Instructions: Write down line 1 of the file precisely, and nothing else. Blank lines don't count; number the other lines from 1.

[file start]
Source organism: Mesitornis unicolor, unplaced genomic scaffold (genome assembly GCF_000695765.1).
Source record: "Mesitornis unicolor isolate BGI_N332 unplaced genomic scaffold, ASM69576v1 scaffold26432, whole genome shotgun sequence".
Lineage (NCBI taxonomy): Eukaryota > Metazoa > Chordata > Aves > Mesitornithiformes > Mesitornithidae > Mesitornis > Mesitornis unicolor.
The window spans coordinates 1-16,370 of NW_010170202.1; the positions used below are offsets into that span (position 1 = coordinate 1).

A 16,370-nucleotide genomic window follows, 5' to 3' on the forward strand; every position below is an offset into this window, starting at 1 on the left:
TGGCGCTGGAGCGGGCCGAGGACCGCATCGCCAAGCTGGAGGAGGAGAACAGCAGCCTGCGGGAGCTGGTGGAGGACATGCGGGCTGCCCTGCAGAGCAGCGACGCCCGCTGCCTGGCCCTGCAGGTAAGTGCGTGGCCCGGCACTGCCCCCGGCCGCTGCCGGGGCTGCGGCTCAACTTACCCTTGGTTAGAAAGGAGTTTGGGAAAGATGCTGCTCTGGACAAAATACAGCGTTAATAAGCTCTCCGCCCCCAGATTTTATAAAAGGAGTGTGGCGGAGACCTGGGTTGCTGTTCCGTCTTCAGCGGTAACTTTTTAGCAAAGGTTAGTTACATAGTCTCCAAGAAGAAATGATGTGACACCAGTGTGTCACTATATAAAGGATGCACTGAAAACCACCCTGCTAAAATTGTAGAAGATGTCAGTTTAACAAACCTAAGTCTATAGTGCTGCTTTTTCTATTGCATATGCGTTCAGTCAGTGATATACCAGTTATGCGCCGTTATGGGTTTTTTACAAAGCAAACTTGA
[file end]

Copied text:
Source organism: Mesitornis unicolor, unplaced genomic scaffold (genome assembly GCF_000695765.1).